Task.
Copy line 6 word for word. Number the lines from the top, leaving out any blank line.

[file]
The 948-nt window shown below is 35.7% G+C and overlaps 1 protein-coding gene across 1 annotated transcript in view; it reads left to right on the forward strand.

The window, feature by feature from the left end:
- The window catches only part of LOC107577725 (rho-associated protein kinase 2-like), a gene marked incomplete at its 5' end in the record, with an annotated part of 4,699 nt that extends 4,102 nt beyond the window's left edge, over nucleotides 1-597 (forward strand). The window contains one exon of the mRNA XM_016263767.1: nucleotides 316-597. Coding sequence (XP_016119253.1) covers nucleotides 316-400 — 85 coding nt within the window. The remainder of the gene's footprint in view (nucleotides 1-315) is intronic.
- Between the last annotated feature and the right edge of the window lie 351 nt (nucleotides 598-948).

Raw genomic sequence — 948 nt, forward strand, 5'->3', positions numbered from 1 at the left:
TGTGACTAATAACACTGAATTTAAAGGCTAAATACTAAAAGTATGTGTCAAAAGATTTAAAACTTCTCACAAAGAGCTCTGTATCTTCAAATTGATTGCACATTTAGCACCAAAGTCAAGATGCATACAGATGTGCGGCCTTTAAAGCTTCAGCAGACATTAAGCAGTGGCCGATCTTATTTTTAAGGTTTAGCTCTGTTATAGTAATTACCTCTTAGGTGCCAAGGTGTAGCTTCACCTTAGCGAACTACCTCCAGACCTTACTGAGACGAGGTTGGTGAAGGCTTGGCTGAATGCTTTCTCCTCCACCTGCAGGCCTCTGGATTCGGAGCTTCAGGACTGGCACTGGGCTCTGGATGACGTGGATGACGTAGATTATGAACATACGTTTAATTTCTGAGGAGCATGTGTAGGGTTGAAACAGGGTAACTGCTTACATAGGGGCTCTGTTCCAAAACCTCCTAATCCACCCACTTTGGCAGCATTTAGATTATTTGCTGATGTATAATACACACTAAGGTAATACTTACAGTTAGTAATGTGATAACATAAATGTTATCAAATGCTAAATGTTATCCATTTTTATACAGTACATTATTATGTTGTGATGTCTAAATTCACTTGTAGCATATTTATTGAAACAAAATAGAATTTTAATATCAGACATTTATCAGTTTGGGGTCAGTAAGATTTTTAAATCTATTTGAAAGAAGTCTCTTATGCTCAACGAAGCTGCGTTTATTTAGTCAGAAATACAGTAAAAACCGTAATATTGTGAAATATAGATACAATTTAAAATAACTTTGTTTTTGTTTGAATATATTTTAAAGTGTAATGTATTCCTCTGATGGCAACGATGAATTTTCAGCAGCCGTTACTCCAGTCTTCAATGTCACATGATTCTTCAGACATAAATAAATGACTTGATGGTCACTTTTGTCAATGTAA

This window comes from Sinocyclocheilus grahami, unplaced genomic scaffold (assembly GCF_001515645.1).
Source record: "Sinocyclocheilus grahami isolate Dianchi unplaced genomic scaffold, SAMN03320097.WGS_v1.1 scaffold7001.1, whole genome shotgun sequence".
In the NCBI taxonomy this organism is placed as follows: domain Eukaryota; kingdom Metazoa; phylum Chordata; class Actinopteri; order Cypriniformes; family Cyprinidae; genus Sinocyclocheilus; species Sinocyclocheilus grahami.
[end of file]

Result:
TGTGACTAATAACACTGAATTTAAAGGCTAAATACTAAAAGTATGTGTCAAAAGATTTAAAACTTCTCACAAAGAGCTCTGTATCTTCAAATTGATTGCACATTTAGCACCAAAGTCAAGATGCATACAGATGTGCGGCCTTTAAAGCTTCAGCAGACATTAAGCAGTGGCCGATCTTATTTTTAAGGTTTAGCTCTGTTATAGTAATTACCTCTTAGGTGCCAAGGTGTAGCTTCACCTTAGCGAACTACCTCCAGACCTTACTGAGACGAGGTTGGTGAAGGCTTGGCTGAATGCTTTCTCCTCCACCTGCAGGCCTCTGGATTCGGAGCTTCAGGACTGGCACTGGGCTCTGGATGACGTGGATGACGTAGATTATGAACATACGTTTAATTTCTGAGGAGCATGTGTAGGGTTGAAACAGGGTAACTGCTTACATAGGGGCTCTGTTCCAAAACCTCCTAATCCACCCACTTTGGCAGCATTTAGATTATTTGCTGATGTATAATACACACTAAGGTAATACTTACAGTTAGTAATGTGATAACATAAATGTTATCAAATGCTAAATGTTATCCATTTTTATACAGTACATTATTATGTTGTGATGTCTAAATTCACTTGTAGCATATTTATTGAAACAAAATAGAATTTTAATATCAGACATTTATCAGTTTGGGGTCAGTAAGATTTTTAAATCTATTTGAAAGAAGTCTCTTATGCTCAACGAAGCTGCGTTTATTTAGTCAGAAATACAGTAAAAACCGTAATATTGTGAAATATAGATACAATTTAAAATAACTTTGTTTTTGTTTGAATATATTTTAAAGTGTAATGTATTCCTCTGATGGCAACGATGAATTTTCAGCAGCCGTTACTCCAGTCTTCAATGTCACATGATTCTTCAGACATAAATAAATGACTTGATGGTCACTTTTGTCAATGTAA